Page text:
As part of its poaching prevention programme, Shamwari is collecting DNA samples from all of its rhino. A rhino micro-chipping and DNA gathering exercise took place on Thursday, June 07. The delicate operation involved a lot of logistical planning, and a large backup team to ensure the rhino’s safety as well as the success of the exercise.
Once a rhino is darted, the anaesthetic takes up to eight minutes to work its way through the animal’s system. The rhino can run at up to 35 kilometres an hour, and can therefore cover a lot of ground between the time that it is darted, and the time that the anaesthetic takes effect. The Shamwari team had a number of ‘spotters’ in vehicles at vantage points that followed the five year old male white rhino’s progress once he had been darted. Despite the animal’s large size, veterinarian Dr Johan Joubert revealed that it only takes 3ml of anaesthetic to incapacitate a fully grown rhino – a similar dosage is used when anaesthetising blesbuck. “Rhinos are extremely susceptible to the anaesthetic, and it is a fine balance between too little and too much,” says Joubert.
The darted rhino headed for a large overgrown thicket, and three trackers on foot had to follow his path through the dense bush in order to find him. Once located, the efficient team set to work gathering DNA samples, horn shavings, hair samples from his tail and blood samples. He was also micro-chipped. All of the information is then sent to Ondersterpoort to be documented on an international database. Although the exercise does not necessarily prevent poaching, it has proven to be highly effective in securing convictions in poaching cases.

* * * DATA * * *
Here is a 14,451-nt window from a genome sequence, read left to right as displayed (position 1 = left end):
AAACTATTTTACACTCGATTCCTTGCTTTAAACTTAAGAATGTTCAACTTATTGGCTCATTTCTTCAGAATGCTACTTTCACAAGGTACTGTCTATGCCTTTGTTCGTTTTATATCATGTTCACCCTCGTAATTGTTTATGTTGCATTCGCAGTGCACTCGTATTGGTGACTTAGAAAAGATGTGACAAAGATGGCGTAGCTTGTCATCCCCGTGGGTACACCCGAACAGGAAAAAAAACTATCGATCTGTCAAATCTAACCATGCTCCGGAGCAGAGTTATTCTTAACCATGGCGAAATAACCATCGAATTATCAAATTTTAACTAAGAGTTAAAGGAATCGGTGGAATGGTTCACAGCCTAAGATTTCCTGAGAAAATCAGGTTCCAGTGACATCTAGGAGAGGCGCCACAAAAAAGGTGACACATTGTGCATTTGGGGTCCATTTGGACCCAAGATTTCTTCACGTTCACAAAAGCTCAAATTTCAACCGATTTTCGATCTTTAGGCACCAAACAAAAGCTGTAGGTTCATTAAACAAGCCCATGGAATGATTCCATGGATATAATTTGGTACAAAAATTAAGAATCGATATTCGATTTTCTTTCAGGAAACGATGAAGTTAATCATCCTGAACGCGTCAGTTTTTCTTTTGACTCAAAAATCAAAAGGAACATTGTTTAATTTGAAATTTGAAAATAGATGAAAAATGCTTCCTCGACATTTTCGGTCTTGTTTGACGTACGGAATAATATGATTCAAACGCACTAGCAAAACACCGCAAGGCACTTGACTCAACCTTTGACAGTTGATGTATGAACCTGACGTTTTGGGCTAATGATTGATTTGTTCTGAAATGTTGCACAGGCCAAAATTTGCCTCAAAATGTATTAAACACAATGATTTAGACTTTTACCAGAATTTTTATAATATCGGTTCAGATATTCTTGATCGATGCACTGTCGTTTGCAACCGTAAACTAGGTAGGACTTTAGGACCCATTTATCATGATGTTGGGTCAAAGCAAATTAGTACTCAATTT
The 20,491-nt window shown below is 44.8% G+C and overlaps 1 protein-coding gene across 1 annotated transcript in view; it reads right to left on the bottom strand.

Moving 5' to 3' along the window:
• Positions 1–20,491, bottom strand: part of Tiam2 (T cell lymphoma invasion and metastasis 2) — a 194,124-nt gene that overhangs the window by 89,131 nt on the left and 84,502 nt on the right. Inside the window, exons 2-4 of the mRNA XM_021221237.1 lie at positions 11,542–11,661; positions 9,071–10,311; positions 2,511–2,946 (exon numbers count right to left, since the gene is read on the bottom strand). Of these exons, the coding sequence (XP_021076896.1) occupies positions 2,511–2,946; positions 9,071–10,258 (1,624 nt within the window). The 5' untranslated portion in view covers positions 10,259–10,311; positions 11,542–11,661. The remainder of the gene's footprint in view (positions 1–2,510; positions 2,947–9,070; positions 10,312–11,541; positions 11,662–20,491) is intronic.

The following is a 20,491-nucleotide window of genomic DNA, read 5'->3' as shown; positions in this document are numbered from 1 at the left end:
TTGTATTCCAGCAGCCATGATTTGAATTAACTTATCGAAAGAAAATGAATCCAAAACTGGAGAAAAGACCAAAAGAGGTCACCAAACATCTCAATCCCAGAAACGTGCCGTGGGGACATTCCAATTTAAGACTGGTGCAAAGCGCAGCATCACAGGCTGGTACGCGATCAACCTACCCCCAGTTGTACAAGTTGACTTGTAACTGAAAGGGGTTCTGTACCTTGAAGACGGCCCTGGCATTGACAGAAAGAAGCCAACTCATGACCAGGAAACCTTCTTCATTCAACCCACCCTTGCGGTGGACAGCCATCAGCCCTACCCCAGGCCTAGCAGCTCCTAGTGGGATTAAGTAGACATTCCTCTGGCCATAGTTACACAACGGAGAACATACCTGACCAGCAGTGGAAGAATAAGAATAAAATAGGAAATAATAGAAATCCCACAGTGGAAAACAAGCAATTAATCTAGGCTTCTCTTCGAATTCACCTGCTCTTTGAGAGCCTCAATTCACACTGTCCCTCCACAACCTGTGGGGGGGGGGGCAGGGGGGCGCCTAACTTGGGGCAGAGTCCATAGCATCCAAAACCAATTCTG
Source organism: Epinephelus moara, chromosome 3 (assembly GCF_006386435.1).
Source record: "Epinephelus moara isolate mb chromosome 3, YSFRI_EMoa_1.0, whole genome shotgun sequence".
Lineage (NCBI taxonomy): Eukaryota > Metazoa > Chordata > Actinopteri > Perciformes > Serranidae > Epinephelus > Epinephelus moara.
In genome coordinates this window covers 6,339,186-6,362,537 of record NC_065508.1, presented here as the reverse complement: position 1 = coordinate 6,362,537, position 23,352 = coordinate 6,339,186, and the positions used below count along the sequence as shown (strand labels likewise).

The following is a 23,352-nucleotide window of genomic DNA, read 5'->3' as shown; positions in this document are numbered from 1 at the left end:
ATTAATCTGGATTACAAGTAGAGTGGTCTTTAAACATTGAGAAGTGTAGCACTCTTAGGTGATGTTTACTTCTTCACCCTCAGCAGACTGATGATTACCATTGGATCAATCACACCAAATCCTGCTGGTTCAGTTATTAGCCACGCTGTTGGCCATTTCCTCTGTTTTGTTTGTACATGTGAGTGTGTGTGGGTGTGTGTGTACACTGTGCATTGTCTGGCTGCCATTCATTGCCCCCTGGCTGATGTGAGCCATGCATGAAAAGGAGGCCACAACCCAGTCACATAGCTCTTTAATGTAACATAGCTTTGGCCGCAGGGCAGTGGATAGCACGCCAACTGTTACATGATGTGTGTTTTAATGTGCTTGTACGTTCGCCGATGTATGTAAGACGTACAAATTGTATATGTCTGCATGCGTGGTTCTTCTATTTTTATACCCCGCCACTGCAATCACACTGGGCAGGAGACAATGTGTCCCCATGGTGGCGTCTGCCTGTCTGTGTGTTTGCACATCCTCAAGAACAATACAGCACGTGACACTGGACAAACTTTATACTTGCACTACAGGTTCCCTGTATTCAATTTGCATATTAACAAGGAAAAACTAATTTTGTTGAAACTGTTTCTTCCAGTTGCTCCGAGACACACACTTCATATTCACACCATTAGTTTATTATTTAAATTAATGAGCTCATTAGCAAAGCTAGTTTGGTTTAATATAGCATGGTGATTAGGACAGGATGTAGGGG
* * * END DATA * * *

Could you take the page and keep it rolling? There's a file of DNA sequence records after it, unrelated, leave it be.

Shamwari experienced one of the first rhino poaching incidents in the country in 2008 and since then has taken all measures possible to prevent it happening again. “That first rhino was named Junior, and I was working for the reserve when he was born. I watched him grow up into a very large, strong bull, and he was like one of my own kids,” says Joubert. “Getting the call to say that Junior was dead was devastating.”
In 2011, the reserve was shocked to learn of a second poaching incident in which two of its rhino were brutally attacked. “We are hoping that we won’t have to resort to drastic measures in our anti-poaching endeavours,” says Joubert. “We have a highly trained, efficient anti-poaching team led by former SAPS organised crime unit head, Rodney Visser.”
Anti-poaching efforts require large amounts of human and financial resources. Gathering intelligence as well as employing rangers to patrol hundreds of hectares of dense bush adds to the running costs of game reserves. The average cost per rhino tagging exercise ranges between R6900 per white rhino up to R10000 per black rhino as a helicopter needs to be used. These costs are incurred by the private reserves, which is why fund raising and public support are vital.